It seems a little counter-intuitive, but for many people setting up a zero waste home requires buying or somehow acquiring a few new items. You might have been relying on plastic or disposable items and in order to reduce your trash, reusable alternatives need to be found. Everyone’s trash output is different. Look inside your trash bin and see what kinds of things you are throwing away and find reusable alternatives or ways to avoid those things.
For me, I first needed reusable cloth “un paper” towels and cloth napkins, glass food storage containers, reusable “going out” items like utensils and straws and cloth bags to use for produce and buying items from the bulk/loose bins. While I did have to buy some new things, these tools and products are “essentials” in my mind, and will be used for years.
Sometimes the words “plastic free” don’t bring up what you’re looking for. Try using terms like these:
- Stainless Steel
- Organic Cotton
- Plant Fibers
- Silicone (somewhat controversial, but I put it on the “OK” list most of the time)
Here’s where to look for the basics for food shopping and cutting down on trash in other areas of your daily life.
Thrift stores, consignment stores, even antique stores
First and foremost, try not to buy new. Buying something used means you aren’t contributing to the “waste stream” caused by production of any item. Especially for durable goods like glassware, thrift and consignment stores can actually have some great stuff that becomes like new with a quick wash. Ask family and friends if they have anything you need, too.
Your own recycling bin
Glass jars abound when you check your recycling bin – or the bin at work/etc. Tomato sauce jars and nut butter jars are my favorites as they often come with metal lids (check that they are BPA free!) Pretty much any jar can become a nice way to store food in the fridge, the freezer, or snacks and lunch on the go. Glass jars don’t have to be fancy to be functional. Remove labels by filling the jar with boiling water and letting it cool. If there’s some stubborn glue, make a paste of oil and baking soda and scrub it off. Eucalyptus oil also takes off goo. Other things you might find yourself pulling from the recycling – cardboard and paper to make labels, etc.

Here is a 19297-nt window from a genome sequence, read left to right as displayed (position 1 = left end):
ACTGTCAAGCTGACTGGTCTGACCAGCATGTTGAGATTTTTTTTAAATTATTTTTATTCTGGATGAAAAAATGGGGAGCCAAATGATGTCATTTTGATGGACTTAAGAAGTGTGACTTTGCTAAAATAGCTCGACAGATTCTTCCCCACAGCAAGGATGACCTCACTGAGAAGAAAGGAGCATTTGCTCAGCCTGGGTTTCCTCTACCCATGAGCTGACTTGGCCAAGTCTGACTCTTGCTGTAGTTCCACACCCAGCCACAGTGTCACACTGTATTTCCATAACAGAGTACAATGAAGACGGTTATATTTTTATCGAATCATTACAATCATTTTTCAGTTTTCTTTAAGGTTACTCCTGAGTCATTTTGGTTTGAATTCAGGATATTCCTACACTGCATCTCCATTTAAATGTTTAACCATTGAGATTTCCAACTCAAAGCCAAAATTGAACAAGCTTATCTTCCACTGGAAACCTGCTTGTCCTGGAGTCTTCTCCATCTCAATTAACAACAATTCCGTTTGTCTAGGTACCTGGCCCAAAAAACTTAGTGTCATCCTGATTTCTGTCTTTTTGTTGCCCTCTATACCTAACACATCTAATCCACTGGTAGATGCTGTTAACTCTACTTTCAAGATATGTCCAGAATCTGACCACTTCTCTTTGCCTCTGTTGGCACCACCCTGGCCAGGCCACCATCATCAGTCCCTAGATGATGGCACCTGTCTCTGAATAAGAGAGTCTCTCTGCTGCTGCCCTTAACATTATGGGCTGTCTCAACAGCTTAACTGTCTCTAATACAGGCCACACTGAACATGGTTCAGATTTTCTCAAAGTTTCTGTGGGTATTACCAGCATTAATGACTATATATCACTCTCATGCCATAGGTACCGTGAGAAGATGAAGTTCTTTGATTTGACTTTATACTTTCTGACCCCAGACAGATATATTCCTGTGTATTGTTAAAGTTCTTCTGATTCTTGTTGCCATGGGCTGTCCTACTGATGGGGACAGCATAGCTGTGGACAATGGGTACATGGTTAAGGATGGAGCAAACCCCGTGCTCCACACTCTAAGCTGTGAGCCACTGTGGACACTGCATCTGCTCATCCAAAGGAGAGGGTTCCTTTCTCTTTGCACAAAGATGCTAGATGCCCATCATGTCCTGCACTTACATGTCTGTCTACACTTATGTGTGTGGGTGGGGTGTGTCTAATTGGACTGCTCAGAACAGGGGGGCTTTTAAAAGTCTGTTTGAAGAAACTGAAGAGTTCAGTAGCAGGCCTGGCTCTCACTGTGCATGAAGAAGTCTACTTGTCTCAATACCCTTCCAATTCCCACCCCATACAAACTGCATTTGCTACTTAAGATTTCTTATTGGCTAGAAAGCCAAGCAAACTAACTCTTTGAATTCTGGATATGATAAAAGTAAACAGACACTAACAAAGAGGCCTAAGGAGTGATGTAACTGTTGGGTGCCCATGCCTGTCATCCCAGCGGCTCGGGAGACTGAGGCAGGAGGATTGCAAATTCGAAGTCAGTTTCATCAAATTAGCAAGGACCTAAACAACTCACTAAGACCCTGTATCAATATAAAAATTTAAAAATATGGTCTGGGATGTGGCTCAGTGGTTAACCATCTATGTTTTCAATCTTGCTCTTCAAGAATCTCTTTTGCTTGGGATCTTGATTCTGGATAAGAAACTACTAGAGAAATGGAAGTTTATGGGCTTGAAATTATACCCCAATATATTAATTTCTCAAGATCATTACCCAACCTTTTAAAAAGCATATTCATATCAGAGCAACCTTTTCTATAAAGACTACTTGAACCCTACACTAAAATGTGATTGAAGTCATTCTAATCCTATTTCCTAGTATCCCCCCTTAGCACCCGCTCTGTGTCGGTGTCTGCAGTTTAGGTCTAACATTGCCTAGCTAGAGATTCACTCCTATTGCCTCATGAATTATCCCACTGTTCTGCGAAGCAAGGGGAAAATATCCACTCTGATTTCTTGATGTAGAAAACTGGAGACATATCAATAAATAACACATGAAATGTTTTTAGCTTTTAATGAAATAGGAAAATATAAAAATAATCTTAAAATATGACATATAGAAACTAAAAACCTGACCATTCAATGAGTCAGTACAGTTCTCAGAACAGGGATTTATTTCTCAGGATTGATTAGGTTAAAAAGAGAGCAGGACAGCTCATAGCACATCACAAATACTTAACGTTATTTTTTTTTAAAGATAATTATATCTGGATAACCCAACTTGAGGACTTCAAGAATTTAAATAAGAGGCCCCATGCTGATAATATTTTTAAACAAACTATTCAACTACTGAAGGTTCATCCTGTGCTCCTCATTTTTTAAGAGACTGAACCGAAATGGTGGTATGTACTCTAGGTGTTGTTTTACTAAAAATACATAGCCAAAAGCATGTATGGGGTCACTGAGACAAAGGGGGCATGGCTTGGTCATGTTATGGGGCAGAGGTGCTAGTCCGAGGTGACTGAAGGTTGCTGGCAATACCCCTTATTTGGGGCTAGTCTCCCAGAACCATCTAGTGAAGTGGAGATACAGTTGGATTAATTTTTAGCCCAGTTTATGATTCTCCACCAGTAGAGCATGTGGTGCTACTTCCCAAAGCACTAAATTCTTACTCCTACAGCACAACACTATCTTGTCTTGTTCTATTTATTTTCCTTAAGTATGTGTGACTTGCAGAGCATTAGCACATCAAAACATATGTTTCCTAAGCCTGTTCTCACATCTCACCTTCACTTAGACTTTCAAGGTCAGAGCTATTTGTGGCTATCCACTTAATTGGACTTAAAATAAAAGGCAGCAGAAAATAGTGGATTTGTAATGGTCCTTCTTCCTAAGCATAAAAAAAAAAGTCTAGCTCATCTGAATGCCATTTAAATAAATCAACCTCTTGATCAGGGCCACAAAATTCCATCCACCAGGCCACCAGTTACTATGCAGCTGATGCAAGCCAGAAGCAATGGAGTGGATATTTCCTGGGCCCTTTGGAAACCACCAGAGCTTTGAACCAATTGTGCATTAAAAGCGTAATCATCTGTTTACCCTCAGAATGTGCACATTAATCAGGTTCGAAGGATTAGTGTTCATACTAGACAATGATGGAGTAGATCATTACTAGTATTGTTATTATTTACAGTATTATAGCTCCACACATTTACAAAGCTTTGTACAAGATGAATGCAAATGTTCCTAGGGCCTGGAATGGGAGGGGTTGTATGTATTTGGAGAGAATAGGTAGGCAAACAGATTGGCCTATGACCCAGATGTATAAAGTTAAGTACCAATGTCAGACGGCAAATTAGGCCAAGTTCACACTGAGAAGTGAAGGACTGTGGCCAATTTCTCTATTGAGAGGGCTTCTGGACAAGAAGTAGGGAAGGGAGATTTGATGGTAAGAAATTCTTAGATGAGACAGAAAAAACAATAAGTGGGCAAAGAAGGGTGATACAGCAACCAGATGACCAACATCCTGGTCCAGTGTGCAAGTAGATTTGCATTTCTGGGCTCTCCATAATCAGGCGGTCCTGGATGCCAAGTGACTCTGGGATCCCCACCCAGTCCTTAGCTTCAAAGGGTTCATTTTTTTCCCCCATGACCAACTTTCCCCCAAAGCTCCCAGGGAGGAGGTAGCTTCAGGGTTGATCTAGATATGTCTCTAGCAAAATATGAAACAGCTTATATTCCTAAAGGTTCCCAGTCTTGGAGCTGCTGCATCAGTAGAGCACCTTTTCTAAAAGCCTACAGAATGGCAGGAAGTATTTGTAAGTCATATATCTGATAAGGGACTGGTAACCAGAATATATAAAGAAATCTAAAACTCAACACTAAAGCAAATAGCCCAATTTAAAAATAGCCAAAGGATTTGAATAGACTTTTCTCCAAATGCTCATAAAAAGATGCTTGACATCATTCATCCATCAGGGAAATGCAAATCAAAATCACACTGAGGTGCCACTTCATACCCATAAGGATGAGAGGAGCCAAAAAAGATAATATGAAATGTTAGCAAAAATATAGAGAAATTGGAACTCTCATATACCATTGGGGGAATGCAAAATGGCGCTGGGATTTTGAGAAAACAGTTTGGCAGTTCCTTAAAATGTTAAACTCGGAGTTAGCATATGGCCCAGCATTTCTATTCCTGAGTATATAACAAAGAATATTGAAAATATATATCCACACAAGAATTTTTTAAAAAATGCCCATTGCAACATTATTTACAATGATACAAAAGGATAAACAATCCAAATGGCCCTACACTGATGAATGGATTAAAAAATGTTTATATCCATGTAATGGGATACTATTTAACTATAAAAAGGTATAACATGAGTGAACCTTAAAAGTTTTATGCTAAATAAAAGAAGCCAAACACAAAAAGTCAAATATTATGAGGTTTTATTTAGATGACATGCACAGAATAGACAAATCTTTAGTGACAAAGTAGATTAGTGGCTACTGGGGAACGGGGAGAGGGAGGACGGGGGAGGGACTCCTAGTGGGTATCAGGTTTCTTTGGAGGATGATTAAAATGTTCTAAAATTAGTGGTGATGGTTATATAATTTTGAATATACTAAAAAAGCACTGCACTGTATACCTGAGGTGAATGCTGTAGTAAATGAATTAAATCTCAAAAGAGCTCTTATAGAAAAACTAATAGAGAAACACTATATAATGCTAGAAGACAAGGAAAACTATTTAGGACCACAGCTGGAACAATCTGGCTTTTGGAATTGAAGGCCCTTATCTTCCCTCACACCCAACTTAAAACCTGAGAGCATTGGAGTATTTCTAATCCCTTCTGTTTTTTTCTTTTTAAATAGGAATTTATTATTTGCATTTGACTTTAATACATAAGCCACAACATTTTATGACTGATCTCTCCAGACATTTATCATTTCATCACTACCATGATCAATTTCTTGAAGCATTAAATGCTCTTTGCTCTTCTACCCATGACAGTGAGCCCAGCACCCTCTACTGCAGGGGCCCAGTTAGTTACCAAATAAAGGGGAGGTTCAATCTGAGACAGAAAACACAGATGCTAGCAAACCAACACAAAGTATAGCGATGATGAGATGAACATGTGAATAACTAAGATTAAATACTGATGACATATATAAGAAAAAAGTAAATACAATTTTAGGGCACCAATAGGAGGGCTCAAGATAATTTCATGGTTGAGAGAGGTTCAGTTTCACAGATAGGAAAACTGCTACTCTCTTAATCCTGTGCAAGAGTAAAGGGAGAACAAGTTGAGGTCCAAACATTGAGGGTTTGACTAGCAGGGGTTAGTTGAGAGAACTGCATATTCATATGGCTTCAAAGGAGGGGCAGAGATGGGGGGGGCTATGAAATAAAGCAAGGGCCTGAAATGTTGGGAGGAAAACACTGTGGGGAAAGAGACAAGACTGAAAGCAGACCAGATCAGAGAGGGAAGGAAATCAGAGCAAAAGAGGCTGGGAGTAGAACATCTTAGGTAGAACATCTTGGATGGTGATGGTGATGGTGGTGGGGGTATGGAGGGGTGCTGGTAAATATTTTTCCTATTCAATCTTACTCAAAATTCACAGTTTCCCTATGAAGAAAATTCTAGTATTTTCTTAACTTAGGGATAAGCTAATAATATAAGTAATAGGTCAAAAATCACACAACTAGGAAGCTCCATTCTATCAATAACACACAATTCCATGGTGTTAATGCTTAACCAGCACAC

This site can be totally overwhelming, but if you know what you’re looking for, it can be the absolute best (and sometimes only!) option for certain items. The next best thing to having a neighbor who makes everything handmade is buying from someone preferably in your state/region and certainly country via Etsy. I’ve purchased everything from cloth bags (for produce* and food from the loose/bulk bins), and homemade dish scrubbers* to cloth menstrual pads* from the site. I love it so much I’m working on a post right now dedicated to my favorite zero waste products to look for and shops on Etsy.
If you’re not having luck finding specific items locally, look to eBay. To make sure I’m getting pre-owned items instead of new, I select “Condition: Used” on the left side bar of the search results. Find everything from clothing to beautiful glass jars * and more.
As their tagline states: “The one-stop shop for safe, high quality, ethically-sourced, Earth-friendly alternatives to plastic products for everyday life.” What more can I say?
If you live in an area without a lot of shopping options, keep your eyes open everywhere for things that might fit the zero waste lifestyle like glass containers and jars, 100% cotton dish towels, bamboo utensils and more. You can often find plastic-free items at local health food stores, Home Goods/TJMaxx (thanks to a tip from an Instagram follower!), World Market, Bed Bath & Beyond, and yes, Target. Stores like Target can have a surprisingly good selection of plastic-free, zero waste friendly items. I like supporting smaller stores if I can, but every purchase at a big store is also a “vote” for the kinds of products you want them to continue stocking, so I can see the benefits. Target has recently added a lot more eco-friendly items to their stores thanks to consumer demand both through purchases and sending comments/feedback.